To Improve Indigenous Health, We Must Improve Indigenous Housing
In order to see improvements in Indigenous health, we must improve Indigenous housing and that can only be done with Indigenous involvement and leadership.
By Laureate Professor Hugh Taylor AC, Emma Stanford and Mitchell D Anjou, University of Melbourne
The recommendation of the recent Senate report to re-establish the National Partnership Agreement on Remote Indigenous Housing is to be applauded.
More importantly, it should be implemented as a matter of urgency.
As an ophthalmologist, I have long worked on trachoma, the blinding eye disease spread repeatedly between young children which causes scarring in the eyes, leading to blindness in adults.
Trachoma, sometimes called “Sandy Blight”, disappeared from mainstream Australia more than a century ago. But actually, Australia remains the only developed country to still have trachoma, along with some 44 low-income countries.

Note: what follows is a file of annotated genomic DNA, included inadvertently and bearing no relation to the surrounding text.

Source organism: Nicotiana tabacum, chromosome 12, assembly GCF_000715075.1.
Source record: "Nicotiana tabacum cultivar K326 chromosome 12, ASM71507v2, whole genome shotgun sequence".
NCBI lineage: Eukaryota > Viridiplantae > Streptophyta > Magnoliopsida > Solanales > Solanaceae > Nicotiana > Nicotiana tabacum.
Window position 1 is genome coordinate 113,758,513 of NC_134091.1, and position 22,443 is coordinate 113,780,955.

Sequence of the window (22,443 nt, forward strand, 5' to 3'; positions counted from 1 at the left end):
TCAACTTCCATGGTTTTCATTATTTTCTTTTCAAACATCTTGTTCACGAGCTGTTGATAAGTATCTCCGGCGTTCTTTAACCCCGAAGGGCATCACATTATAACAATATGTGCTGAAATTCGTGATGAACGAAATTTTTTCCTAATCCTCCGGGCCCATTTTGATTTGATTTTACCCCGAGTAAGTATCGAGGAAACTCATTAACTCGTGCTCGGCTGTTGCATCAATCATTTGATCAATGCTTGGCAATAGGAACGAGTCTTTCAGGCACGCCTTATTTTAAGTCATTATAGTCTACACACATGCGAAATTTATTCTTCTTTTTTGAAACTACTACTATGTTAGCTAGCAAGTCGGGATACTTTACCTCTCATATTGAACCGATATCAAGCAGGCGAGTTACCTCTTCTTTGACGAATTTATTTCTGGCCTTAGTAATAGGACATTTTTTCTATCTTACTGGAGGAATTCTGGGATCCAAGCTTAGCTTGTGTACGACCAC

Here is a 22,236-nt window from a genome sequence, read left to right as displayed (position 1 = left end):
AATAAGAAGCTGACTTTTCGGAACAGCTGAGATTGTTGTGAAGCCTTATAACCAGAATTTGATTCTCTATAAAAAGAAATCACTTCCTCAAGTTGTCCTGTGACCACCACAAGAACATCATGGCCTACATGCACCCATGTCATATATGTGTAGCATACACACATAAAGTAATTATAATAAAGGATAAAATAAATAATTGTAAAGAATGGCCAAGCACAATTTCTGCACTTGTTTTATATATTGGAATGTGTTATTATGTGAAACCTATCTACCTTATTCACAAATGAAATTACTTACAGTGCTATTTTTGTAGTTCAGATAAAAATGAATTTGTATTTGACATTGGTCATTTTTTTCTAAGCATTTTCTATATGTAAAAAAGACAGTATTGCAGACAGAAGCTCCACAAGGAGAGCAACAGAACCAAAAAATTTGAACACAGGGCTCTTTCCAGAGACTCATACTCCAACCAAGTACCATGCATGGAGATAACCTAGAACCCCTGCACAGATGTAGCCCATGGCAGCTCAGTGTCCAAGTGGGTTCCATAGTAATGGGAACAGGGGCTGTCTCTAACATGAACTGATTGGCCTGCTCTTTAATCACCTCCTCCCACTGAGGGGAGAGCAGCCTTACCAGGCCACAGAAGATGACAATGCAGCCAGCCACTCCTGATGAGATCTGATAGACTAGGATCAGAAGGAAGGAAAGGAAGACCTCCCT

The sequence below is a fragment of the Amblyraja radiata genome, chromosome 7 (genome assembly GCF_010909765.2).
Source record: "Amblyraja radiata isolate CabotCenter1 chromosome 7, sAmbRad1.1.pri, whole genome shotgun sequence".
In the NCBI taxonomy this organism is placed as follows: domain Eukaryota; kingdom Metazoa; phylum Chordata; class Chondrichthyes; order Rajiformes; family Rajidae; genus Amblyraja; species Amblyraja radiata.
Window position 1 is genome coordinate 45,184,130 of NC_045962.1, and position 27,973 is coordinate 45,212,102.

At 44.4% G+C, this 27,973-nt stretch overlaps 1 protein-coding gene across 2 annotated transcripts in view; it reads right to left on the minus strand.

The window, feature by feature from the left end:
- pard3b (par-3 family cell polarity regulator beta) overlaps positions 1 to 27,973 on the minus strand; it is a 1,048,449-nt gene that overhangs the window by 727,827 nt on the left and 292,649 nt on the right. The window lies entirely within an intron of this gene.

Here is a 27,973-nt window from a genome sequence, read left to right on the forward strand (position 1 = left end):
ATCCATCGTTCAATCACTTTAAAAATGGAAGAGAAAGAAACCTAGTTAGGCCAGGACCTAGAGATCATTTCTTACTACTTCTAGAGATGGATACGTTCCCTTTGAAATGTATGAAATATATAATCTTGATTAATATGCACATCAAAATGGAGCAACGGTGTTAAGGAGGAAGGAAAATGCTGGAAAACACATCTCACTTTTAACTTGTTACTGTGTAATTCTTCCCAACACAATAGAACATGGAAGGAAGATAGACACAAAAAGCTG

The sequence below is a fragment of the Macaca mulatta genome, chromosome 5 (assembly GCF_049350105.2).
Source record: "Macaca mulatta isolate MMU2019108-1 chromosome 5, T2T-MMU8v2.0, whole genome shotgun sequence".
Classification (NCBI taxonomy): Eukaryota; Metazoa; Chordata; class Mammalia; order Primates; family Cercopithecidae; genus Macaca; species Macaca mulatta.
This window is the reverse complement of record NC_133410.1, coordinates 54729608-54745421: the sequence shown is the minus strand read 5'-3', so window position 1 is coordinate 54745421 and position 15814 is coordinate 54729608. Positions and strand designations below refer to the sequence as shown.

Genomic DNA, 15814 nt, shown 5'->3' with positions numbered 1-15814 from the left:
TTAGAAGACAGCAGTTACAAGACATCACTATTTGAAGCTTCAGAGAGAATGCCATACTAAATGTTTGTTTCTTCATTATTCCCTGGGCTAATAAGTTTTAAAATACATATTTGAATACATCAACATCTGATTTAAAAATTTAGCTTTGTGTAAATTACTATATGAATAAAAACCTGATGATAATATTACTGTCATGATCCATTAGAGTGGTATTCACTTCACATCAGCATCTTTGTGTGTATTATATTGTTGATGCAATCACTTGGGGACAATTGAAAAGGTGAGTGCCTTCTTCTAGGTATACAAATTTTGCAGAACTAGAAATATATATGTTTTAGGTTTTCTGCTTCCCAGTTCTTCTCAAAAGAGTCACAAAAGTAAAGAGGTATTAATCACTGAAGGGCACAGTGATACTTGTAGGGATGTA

Last week, the World Health Organisation (WHO) declared Gambia to be the latest country to eliminate trachoma. Australia had made a declaration in 2009 to eliminate trachoma by 2020 – a target the country missed.
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Most problems – like leaky taps or blocked drains – only need a handyman to fix them. Picture: AAP